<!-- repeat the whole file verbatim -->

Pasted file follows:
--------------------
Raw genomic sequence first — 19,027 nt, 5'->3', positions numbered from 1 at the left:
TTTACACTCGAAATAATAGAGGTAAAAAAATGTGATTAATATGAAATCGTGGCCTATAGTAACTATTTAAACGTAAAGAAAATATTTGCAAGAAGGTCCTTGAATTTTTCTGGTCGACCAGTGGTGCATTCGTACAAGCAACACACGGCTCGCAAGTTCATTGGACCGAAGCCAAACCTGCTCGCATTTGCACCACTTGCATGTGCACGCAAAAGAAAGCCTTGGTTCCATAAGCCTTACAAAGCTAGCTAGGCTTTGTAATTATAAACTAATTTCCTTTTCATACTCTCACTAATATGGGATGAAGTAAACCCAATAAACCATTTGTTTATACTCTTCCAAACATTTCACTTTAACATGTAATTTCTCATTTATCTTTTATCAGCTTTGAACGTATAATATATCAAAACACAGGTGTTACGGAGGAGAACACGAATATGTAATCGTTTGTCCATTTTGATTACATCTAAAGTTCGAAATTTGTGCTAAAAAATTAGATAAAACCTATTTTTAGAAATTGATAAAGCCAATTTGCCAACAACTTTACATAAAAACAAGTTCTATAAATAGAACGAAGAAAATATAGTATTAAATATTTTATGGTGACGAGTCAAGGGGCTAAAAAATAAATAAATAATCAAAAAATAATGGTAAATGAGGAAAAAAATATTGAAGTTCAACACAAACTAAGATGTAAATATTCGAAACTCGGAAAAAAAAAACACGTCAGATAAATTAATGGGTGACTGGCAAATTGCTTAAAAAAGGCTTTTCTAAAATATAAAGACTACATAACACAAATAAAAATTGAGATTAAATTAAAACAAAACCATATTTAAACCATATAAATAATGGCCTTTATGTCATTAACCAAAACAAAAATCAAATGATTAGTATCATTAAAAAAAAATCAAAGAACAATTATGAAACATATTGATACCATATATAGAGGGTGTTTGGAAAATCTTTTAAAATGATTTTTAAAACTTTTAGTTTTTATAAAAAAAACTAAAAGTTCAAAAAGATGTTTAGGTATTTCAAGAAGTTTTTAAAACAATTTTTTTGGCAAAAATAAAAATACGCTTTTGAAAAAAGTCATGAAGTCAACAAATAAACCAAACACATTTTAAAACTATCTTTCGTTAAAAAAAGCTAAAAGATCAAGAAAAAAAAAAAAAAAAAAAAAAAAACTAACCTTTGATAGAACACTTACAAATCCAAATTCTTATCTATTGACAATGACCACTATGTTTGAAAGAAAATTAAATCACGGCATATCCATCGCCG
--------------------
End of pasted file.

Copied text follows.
Raw genomic sequence first — 19,027 nt, 5'->3', positions numbered from 1 at the left:
TTTACACTCGAAATAATAGAGGTAAAAAAATGTGATTAATATGAAATCGTGGCCTATAGTAACTATTTAAACGTAAAGAAAATATTTGCAAGAAGGTCCTTGAATTTTTCTGGTCGACCAGTGGTGCATTCGTACAAGCAACACACGGCTCGCAAGTTCATTGGACCGAAGCCAAACCTGCTCGCATTTGCACCACTTGCATGTGCACGCAAAAGAAAGCCTTGGTTCCATAAGCCTTACAAAGCTAGCTAGGCTTTGTAATTATAAACTAATTTCCTTTTCATACTCTCACTAATATGGGATGAAGTAAACCCAATAAACCATTTGTTTATACTCTTCCAAACATTTCACTTTAACATGTAATTTCTCATTTATCTTTTATCAGCTTTGAACGTATAATATATCAAAACACAGGTGTTACGGAGGAGAACACGAATATGTAATCGTTTGTCCATTTTGATTACATCTAAAGTTCGAAATTTGTGCTAAAAAATTAGATAAAACCTATTTTTAGAAATTGATAAAGCCAATTTGCCAACAACTTTACATAAAAACAAGTTCTATAAATAGAACGAAGAAAATATAGTATTAAATATTTTATGGTGACGAGTCAAGGGGCTAAAAAATAAATAAATAATCAAAAAATAATGGTAAATGAGGAAAAAAATATTGAAGTTCAACACAAACTAAGATGTAAATATTCGAAACTCGGAAAAAAAAAACACGTCAGATAAATTAATGGGTGACTGGCAAATTGCTTAAAAAAGGCTTTTCTAAAATATAAAGACTACATAACACAAATAAAAATTGAGATTAAATTAAAACAAAACCATATTTAAACCATATAAATAATGGCCTTTATGTCATTAACCAAAACAAAAATCAAATGATTAGTATCATTAAAAAAAAATCAAAGAACAATTATGAAACATATTGATACCATATATAGAGGGTGTTTGGAAAATCTTTTAAAATGATTTTTAAAACTTTTAGTTTTTATAAAAAAAACTAAAAGTTCAAAAAGATGTTTAGGTATTTCAAGAAGTTTTTAAAACAATTTTTTTGGCAAAAATAAAAATACGCTTTTGAAAAAAGTCATGAAGTCAACAAATAAACCAAACACATTTTAAAACTATCTTTCGTTAAAAAAAGCTAAAAGATCAAGAAAAAAAAAAAAAAAAAAAAAAAAACTAACCTTTGATAGAACACTTACAAATCCAAATTCTTATCTATTGACAATGACCACTATGTTTGAAAGAAAATTAAATCACGGCATATCCATCGCCG